We at the Observer have from time to time found ourselves involved in one way or another in Kickstarter campaigns. But we would certainly pause if we’d recently entered contract on a $2.499 million six-bedroom townhouse in brownstone Brooklyn, before prevailing upon friends and relatives to shell out $25,000 to fund our “short drama-comedy about 4 friends” navigating the aftermath of loss. (Tag line: “Sometimes people don’t handle grief the way you expect them to. And sometimes it’s not about you.”)
Eiseley Morgan Jamison Tauginas (seriously now, folks), the co-writer/star/producer of the above-described fundraiser/film and a former model and assistant editor at BlackBook, however, doesn’t appear conflicted. She and her husband, Nicholas A. Kotchoubey, a Wall Street type, just closed on a stately 1931 brownstone at 69 Lefferts Place, in Clinton Hill, according to city records. (You can get in on the Kickstarter campaign, each of whose donors is promised “a full slow clap every time we see you in the next year,” in addition to other goodies, through March 1st.)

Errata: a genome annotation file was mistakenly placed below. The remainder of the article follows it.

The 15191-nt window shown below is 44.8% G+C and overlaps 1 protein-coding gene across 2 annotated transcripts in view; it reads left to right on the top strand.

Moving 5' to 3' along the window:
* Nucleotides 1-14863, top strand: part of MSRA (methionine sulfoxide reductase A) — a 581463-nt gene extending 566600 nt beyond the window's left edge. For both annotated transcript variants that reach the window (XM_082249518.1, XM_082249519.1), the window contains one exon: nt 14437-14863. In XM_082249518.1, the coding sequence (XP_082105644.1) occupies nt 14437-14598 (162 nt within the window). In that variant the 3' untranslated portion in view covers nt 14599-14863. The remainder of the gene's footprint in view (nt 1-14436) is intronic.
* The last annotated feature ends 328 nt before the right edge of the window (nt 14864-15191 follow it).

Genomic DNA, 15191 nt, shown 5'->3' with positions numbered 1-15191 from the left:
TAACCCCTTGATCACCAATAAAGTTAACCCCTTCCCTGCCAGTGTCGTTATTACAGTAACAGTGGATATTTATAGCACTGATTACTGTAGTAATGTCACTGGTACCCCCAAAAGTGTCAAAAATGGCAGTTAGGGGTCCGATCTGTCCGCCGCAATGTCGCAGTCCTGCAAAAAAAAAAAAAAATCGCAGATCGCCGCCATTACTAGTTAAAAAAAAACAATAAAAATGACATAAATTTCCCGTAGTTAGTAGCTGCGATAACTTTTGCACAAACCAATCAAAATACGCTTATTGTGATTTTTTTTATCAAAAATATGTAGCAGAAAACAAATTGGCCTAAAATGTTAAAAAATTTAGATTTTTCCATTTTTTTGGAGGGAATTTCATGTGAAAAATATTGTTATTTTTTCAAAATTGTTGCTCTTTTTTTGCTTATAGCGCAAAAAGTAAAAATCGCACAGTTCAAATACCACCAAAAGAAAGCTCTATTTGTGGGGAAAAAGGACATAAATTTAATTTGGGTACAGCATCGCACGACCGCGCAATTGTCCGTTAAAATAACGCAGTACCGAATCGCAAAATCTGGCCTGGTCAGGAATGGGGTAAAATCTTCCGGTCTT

If the party photographers’ archives are any indication, the happy couple have quite a crowded dance card, and Brooklyn warehouse parties do not appear to figure prominently. Anyone for the C Train?? Just kidding. One simply doesn’t take the subway to Private Recitals and Champagne Receptions at the French Consulate, or to the Wildlife Conservation Society’s famously raucous Spring Gala—to say nothing of the Russian Nobility Ball at the Pierre, on whose guest list the pair appeared in May as Honorary Chairs of the International Committee, alongside such modest personages as T.I. and R.H. Archduke and Archduchess Géza von Habsburg, Count and Countess Andrei Tolstoy-Miloslavsky and a host of princes and princesses. (The Kotchoubeys were practically the only couple stuck with plain old Mr. and Mrs. in front of their names; how perfectly mortifying!)
Their new house, though, is full of beautifully-preserved details and hard wood, soaring ceilings and big arched doorways, original mantels and intricate molding. It stands, according to the listing held by Maria Vitagliano, of Ideal Properties, atop “a vast, park-like” lot. Just like Versailles!
Currently configured as an owner’s duplex and a pair of floor-through apartments above—and sporting some dated-looking kitchens and bathrooms, besides—the house could probably do with some work. But hey, what are Kickstarter campaigns for?